Faculty member Dr. Rebecca Hill and her mother publish separate research studies in same edition of nursing journal.

Anyone in academia knows how challenging it is to get published. First you need an issue or topic journal editors will want to explore, then you need data to back up the findings, then those findings need to be written and submitted, vetted by veteran experts in the field, and accepted. Then it undergoes multiple rounds of edits. A fairly high bar.

So, it’s easy to see what a point of pride it is for one’s work to be printed in a journal of one’s peers. And no doubt there have been occasions where members of the same family in the same profession might get published in the same journal, but years apart.

But what are the chances of two members of the same family getting their work accepted by the same nursing journal and both studies are published in the same month? Just ask Rebecca Hill, an associate professor of nursing, and her mother. Earlier this year, both had articles run in the same edition of MCN: The American Journal of Maternal/Child Nursing.

“I can't imagine it happens often because of all the hoops you have to jump through just to get published,” said Dr. Hill. “It’s really cool.”

Hill examined the breastfeeding challenges that come when a baby has tongue-tie. Her mother, Dr. Maureen McRae, wrote about the challenges that come with having a newborn stay with the mother during the hospital stay to promote breastfeeding. So, the topics were related.

“My manuscript got accepted, and then I got the publication date,” said McRae, who recently retired as a nurse from Winchester Hospital.  “And I said, ‘Rebecca, when is yours being published?’ And she said, ‘I don't know.’ I said, ‘Well, it's on the website.’ She went to check it out and sure enough - they were both going to be published in the same journal. We couldn't believe it. I've published before and she's published before, but for these to fall in the same journal, the same volume, the same edition was just a crazy coincidence.”

Hill had followed in the footsteps of her mother and became a nurse. Their careers have similarities and differences. Hill, a family nurse practitioner and certified lactation counselor, has a primary position in academic leadership. Her mother worked in nursing management prior to transitioning to nursing academia, where she retired as a professor emerita in 2013.  She then remained on the clinical side, logging more than 50 years in maternal child nursing before fully retiring last year. They both love nursing, maternal child health, and the research aspects of the profession.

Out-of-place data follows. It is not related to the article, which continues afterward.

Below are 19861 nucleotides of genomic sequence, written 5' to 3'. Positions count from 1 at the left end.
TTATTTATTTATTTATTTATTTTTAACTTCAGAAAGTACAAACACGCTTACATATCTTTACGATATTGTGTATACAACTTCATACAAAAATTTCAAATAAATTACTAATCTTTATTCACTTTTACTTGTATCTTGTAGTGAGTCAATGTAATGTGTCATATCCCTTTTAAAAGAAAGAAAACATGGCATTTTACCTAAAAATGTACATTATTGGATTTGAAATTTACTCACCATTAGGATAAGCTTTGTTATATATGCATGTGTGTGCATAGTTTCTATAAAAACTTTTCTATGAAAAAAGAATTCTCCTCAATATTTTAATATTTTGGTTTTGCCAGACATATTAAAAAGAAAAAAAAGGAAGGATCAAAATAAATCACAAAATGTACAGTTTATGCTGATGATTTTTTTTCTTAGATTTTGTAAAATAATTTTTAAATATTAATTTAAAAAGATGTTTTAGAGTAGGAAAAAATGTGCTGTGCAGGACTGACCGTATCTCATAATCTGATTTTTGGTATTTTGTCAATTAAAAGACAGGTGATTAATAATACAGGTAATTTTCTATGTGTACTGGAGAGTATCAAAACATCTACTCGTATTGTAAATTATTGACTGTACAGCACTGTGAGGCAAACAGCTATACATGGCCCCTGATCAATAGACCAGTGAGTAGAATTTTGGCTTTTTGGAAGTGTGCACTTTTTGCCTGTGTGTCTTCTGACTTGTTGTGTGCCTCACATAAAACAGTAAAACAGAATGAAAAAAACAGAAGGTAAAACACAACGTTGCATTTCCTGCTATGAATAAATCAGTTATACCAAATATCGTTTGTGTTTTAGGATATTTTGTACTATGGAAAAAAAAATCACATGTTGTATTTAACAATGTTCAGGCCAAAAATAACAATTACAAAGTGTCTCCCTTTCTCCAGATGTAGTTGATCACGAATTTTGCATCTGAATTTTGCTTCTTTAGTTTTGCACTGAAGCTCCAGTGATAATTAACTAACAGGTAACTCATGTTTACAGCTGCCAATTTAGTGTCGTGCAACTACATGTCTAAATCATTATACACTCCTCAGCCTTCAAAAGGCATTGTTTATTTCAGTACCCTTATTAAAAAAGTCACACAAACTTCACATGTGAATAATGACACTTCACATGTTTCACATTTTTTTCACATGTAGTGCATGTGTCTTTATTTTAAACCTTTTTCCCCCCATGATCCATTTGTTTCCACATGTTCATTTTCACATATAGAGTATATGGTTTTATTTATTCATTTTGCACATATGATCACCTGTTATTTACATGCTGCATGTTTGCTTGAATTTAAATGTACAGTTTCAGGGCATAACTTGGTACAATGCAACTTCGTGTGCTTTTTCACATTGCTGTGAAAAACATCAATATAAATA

The Need to Screen for Tongue-Tie

Tongue-tie, where a piece of tissue under the tongue doesn't let the tongue rise enough, is a common but not routinely discoverable condition that makes it difficult for a baby’s mouth to latch on to the mother’s breast. As a result, the difficulty for babies to eat often leads to undernourishment and discomfort for the breastfeeding parent.

Forty years ago, when infant formula was popular breastfeeding rates plummeted and it wasn’t as easily diagnosed because babies feed easier on a bottle than they do on a breast. However, in the past two decades, breastfeeding interest has increased, and that’s why it’s been seen as a potential cause of breastfeeding difficulty.

“But there's really not enough research out there to move clinical guidelines forward,” says Hill, who has conducted multiple research studies on breastfeeding. “So, there's many providers who will say either this is a fad, or it doesn't need to be treated. And there's just not enough data out there to support one way or the other.”

In the paper titled, “Breastfeeding symptoms with tongue- and lip-tie,” Hill and her co-authors looked at symptoms of before and after treatment of 121 mothers and their newborns.

“There were clear improvements in symptoms for both mom and baby,” said Hill, who is also Associate Dean of the School of Nursing’s prelicensure programs. “But lot of clinicians say, ‘Well, where's the randomized control trials?’”

And that’s the rub. Randomized control trials are the best research where some babies are treated, and some babies are not.